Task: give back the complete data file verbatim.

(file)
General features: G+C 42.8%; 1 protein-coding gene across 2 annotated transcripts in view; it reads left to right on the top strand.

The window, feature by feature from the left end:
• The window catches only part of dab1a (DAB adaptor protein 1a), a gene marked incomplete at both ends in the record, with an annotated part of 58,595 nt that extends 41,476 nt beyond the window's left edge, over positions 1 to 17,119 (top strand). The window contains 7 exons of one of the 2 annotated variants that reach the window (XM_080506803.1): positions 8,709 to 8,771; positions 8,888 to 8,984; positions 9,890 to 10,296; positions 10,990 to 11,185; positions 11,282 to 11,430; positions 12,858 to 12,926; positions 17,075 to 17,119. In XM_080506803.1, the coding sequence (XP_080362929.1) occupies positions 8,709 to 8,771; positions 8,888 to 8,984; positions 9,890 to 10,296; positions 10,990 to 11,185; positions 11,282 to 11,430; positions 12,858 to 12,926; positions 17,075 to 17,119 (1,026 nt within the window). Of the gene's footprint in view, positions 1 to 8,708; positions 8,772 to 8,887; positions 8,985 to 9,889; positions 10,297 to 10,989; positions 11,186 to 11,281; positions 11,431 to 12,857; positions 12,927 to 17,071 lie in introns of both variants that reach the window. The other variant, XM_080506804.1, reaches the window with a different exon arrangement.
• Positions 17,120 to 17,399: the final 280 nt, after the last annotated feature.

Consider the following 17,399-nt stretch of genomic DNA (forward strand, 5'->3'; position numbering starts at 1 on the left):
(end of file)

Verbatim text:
General features: G+C 42.8%; 1 protein-coding gene across 2 annotated transcripts in view; it reads left to right on the top strand.

The window, feature by feature from the left end:
• The window catches only part of dab1a (DAB adaptor protein 1a), a gene marked incomplete at both ends in the record, with an annotated part of 58,595 nt that extends 41,476 nt beyond the window's left edge, over positions 1 to 17,119 (top strand). The window contains 7 exons of one of the 2 annotated variants that reach the window (XM_080506803.1): positions 8,709 to 8,771; positions 8,888 to 8,984; positions 9,890 to 10,296; positions 10,990 to 11,185; positions 11,282 to 11,430; positions 12,858 to 12,926; positions 17,075 to 17,119. In XM_080506803.1, the coding sequence (XP_080362929.1) occupies positions 8,709 to 8,771; positions 8,888 to 8,984; positions 9,890 to 10,296; positions 10,990 to 11,185; positions 11,282 to 11,430; positions 12,858 to 12,926; positions 17,075 to 17,119 (1,026 nt within the window). Of the gene's footprint in view, positions 1 to 8,708; positions 8,772 to 8,887; positions 8,985 to 9,889; positions 10,297 to 10,989; positions 11,186 to 11,281; positions 11,431 to 12,857; positions 12,927 to 17,071 lie in introns of both variants that reach the window. The other variant, XM_080506804.1, reaches the window with a different exon arrangement.
• Positions 17,120 to 17,399: the final 280 nt, after the last annotated feature.

Consider the following 17,399-nt stretch of genomic DNA (forward strand, 5'->3'; position numbering starts at 1 on the left):